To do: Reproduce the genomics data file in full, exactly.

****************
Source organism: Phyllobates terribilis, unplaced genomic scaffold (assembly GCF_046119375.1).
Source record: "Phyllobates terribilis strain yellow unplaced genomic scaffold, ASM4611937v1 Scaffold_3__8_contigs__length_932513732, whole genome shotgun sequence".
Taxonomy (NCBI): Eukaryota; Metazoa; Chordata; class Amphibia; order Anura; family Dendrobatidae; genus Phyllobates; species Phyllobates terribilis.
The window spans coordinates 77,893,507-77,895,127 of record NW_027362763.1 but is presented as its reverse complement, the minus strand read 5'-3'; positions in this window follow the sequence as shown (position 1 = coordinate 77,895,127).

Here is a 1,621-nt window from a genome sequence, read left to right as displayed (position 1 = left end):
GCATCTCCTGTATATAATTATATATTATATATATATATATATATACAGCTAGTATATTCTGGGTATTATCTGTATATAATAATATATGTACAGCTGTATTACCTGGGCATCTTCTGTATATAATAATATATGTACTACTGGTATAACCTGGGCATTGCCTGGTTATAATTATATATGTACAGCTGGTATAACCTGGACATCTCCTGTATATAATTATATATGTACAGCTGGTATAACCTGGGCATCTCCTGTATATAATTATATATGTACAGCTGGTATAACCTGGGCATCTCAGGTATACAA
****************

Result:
Source organism: Phyllobates terribilis, unplaced genomic scaffold (assembly GCF_046119375.1).
Source record: "Phyllobates terribilis strain yellow unplaced genomic scaffold, ASM4611937v1 Scaffold_3__8_contigs__length_932513732, whole genome shotgun sequence".
Taxonomy (NCBI): Eukaryota; Metazoa; Chordata; class Amphibia; order Anura; family Dendrobatidae; genus Phyllobates; species Phyllobates terribilis.
The window spans coordinates 77,893,507-77,895,127 of record NW_027362763.1 but is presented as its reverse complement, the minus strand read 5'-3'; positions in this window follow the sequence as shown (position 1 = coordinate 77,895,127).

Here is a 1,621-nt window from a genome sequence, read left to right as displayed (position 1 = left end):
GCATCTCCTGTATATAATTATATATTATATATATATATATATATACAGCTAGTATATTCTGGGTATTATCTGTATATAATAATATATGTACAGCTGTATTACCTGGGCATCTTCTGTATATAATAATATATGTACTACTGGTATAACCTGGGCATTGCCTGGTTATAATTATATATGTACAGCTGGTATAACCTGGACATCTCCTGTATATAATTATATATGTACAGCTGGTATAACCTGGGCATCTCCTGTATATAATTATATATGTACAGCTGGTATAACCTGGGCATCTCAGGTATACAA